In certain embodiments, the primary optic 602 and/or the supplemental optic 604 belong to a system or set of intraocular lenses. In some embodiments, the set of optics comprises a single primary optic 602 and a set or plurality S1 of supplemental optics 604. The single primary optic 602 may configured to provide an approximate correction for predetermined population, for example a population of patients with eyes having a particular range of axial lengths or type or shape of cornea, while the supplemental optic 604 is selected from the set S1 of supplemental optics 604 to provide a more precise correction for a particular individual within the population. The primary optic 602 may have a base optical power selected to be at or near the average basic prescription for a particular population. Alternatively or additionally, the primary optic 602 may be configured to provide a predetermined optical quality over a range of expected amounts of a particular optical aberration for a particular population.

Each of the supplemental optics 604 from the set S1 of supplemental optics 604 may be configured to vary from one another in optical power by a predetermined amount. For example, the supplemental optics 604 may be configured to vary by ½ Diopter, ¼ Diopter, or less than ¼ Diopters from one another. In this manner, the primary optic 602 is implanted to provide and approximate correction of vision for the patient and a predetermined optical performance over range of accommodation add powers.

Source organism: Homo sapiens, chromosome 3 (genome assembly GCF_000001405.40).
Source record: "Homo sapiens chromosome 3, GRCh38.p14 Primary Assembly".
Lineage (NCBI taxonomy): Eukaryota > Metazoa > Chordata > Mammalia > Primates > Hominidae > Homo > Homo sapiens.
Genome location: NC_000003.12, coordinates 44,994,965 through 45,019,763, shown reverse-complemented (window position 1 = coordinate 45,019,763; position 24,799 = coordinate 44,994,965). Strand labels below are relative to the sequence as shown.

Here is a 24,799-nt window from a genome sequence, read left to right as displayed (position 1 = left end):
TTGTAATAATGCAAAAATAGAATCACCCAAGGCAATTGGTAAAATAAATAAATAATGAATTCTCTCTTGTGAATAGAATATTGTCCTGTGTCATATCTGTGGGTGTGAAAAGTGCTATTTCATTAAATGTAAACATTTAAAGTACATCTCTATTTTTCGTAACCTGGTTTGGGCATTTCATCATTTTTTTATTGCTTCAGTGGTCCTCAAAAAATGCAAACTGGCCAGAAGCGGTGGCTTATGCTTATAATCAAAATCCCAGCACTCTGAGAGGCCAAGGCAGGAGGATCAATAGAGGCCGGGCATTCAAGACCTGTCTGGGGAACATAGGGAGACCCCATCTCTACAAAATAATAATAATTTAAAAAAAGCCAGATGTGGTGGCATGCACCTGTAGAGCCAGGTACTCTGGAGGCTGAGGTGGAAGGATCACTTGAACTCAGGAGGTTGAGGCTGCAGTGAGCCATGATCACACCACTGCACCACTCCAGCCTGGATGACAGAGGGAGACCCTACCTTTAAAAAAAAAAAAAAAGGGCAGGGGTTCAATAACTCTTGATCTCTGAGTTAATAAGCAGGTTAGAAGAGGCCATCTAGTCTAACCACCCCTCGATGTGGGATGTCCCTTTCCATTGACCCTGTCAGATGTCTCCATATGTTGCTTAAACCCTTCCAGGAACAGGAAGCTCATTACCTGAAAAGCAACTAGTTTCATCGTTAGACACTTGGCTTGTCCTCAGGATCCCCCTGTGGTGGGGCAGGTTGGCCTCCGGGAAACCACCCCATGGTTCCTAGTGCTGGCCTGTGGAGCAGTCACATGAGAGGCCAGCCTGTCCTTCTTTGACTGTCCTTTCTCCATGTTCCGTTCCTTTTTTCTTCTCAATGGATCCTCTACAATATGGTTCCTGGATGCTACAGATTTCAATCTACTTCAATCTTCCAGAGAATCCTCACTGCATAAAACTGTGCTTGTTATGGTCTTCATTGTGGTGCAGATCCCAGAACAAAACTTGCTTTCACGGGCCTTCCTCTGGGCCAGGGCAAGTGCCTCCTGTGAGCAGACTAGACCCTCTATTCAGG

In other embodiments, the primary optic 602 is selected from plurality or set P2 of primary optics 602 and the supplemental optic 604 is selected from a set or plurality S2 of supplemental optics 604. Since there is more one primary optic 602 for providing an approximate correction of the eyes in a given population, the number of optics in the set S2 of supplemental optics 604 may be relatively small, for example as compared to the number of optics in the set S1 previously discussed. Alternatively, the optics in the sets P2 of primary optics 602 and in the set S2 of supplemental optics 604 may be configured to provide visual correction for populations having variations in basic prescription that are too large to be covered using only a single primary optic 602, as in the previous embodiment.

Referring to FIG. 13, in certain embodiments, the ophthalmic device 600 comprises a corrector optic 604 c configured to correct the optical power of the primary optic 602, wherein the primary optic 602 may be configured to have a base optical power that is selected to provide a patient's basic prescription for at least one of distant vision, intermediate vision, or near vision. The corrector optic 604 c may be configured to correct a monochromatic aberration and/or a chromatic aberration of, for example, the primary optic 602, the cornea 619, and/or an overall aberration of the eye 607. The corrector optic 604 c may have an overall positive or negative optical power, for example, within a range of about −4 Diopters to +4 Diopters or in a range of −2 Diopters to +2 Diopters. Also, the corrector optic 604 c may be a multifocal lens and/or provide cylinder correction. Alternatively, the corrector optic 604 c may have no or substantially no overall optical power and be used primary to correct an aberration of primary optic 602 or the eye 607. When the corrector optic 604 c has no or substantially no optical power, the primary optic 602 generally has a base optical power that provides the patient's basic prescription. In some embodiments, the basic prescription will be the basic prescription for distant vision; however, the basic prescription may alternatively the basic prescription for intermediate or near vision.